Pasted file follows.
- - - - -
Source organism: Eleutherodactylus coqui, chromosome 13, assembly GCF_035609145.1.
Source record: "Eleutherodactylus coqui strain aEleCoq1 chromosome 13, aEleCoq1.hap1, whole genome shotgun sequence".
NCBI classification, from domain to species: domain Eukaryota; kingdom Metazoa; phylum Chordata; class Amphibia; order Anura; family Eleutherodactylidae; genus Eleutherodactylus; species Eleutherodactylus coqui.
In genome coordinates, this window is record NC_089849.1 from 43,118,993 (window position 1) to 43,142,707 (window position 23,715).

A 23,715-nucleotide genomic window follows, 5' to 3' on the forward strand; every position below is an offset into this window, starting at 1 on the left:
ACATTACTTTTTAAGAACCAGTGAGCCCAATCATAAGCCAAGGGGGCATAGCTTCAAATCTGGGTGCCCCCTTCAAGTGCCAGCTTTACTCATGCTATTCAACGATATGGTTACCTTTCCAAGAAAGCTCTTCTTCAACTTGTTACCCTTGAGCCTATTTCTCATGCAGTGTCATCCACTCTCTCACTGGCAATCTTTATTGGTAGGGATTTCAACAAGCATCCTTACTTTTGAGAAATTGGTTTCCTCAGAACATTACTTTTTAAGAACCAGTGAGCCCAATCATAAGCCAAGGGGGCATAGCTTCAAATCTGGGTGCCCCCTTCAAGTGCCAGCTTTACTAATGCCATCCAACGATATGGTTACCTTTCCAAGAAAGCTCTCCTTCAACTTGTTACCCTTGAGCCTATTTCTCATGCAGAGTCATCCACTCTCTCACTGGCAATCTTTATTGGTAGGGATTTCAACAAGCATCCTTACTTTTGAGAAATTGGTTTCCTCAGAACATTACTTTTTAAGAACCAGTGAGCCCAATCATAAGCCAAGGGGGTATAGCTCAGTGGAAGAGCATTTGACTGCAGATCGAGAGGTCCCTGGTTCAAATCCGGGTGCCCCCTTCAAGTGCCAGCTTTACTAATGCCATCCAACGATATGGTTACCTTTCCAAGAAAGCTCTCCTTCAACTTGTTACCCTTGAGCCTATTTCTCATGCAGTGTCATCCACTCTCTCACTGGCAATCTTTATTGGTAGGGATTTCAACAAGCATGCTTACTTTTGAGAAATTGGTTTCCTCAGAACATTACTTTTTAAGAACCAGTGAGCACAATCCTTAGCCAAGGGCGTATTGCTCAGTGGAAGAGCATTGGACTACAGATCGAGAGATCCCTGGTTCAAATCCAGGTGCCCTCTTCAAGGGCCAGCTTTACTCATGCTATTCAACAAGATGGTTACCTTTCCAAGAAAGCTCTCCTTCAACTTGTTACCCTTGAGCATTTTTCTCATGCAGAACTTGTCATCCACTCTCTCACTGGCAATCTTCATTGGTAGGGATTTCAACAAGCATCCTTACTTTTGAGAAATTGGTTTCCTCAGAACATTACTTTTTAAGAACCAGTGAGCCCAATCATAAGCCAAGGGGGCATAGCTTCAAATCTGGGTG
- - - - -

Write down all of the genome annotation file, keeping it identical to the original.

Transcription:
Source organism: Eleutherodactylus coqui, chromosome 13, assembly GCF_035609145.1.
Source record: "Eleutherodactylus coqui strain aEleCoq1 chromosome 13, aEleCoq1.hap1, whole genome shotgun sequence".
NCBI classification, from domain to species: domain Eukaryota; kingdom Metazoa; phylum Chordata; class Amphibia; order Anura; family Eleutherodactylidae; genus Eleutherodactylus; species Eleutherodactylus coqui.
In genome coordinates, this window is record NC_089849.1 from 43,118,993 (window position 1) to 43,142,707 (window position 23,715).

A 23,715-nucleotide genomic window follows, 5' to 3' on the forward strand; every position below is an offset into this window, starting at 1 on the left:
ACATTACTTTTTAAGAACCAGTGAGCCCAATCATAAGCCAAGGGGGCATAGCTTCAAATCTGGGTGCCCCCTTCAAGTGCCAGCTTTACTCATGCTATTCAACGATATGGTTACCTTTCCAAGAAAGCTCTTCTTCAACTTGTTACCCTTGAGCCTATTTCTCATGCAGTGTCATCCACTCTCTCACTGGCAATCTTTATTGGTAGGGATTTCAACAAGCATCCTTACTTTTGAGAAATTGGTTTCCTCAGAACATTACTTTTTAAGAACCAGTGAGCCCAATCATAAGCCAAGGGGGCATAGCTTCAAATCTGGGTGCCCCCTTCAAGTGCCAGCTTTACTAATGCCATCCAACGATATGGTTACCTTTCCAAGAAAGCTCTCCTTCAACTTGTTACCCTTGAGCCTATTTCTCATGCAGAGTCATCCACTCTCTCACTGGCAATCTTTATTGGTAGGGATTTCAACAAGCATCCTTACTTTTGAGAAATTGGTTTCCTCAGAACATTACTTTTTAAGAACCAGTGAGCCCAATCATAAGCCAAGGGGGTATAGCTCAGTGGAAGAGCATTTGACTGCAGATCGAGAGGTCCCTGGTTCAAATCCGGGTGCCCCCTTCAAGTGCCAGCTTTACTAATGCCATCCAACGATATGGTTACCTTTCCAAGAAAGCTCTCCTTCAACTTGTTACCCTTGAGCCTATTTCTCATGCAGTGTCATCCACTCTCTCACTGGCAATCTTTATTGGTAGGGATTTCAACAAGCATGCTTACTTTTGAGAAATTGGTTTCCTCAGAACATTACTTTTTAAGAACCAGTGAGCACAATCCTTAGCCAAGGGCGTATTGCTCAGTGGAAGAGCATTGGACTACAGATCGAGAGATCCCTGGTTCAAATCCAGGTGCCCTCTTCAAGGGCCAGCTTTACTCATGCTATTCAACAAGATGGTTACCTTTCCAAGAAAGCTCTCCTTCAACTTGTTACCCTTGAGCATTTTTCTCATGCAGAACTTGTCATCCACTCTCTCACTGGCAATCTTCATTGGTAGGGATTTCAACAAGCATCCTTACTTTTGAGAAATTGGTTTCCTCAGAACATTACTTTTTAAGAACCAGTGAGCCCAATCATAAGCCAAGGGGGCATAGCTTCAAATCTGGGTG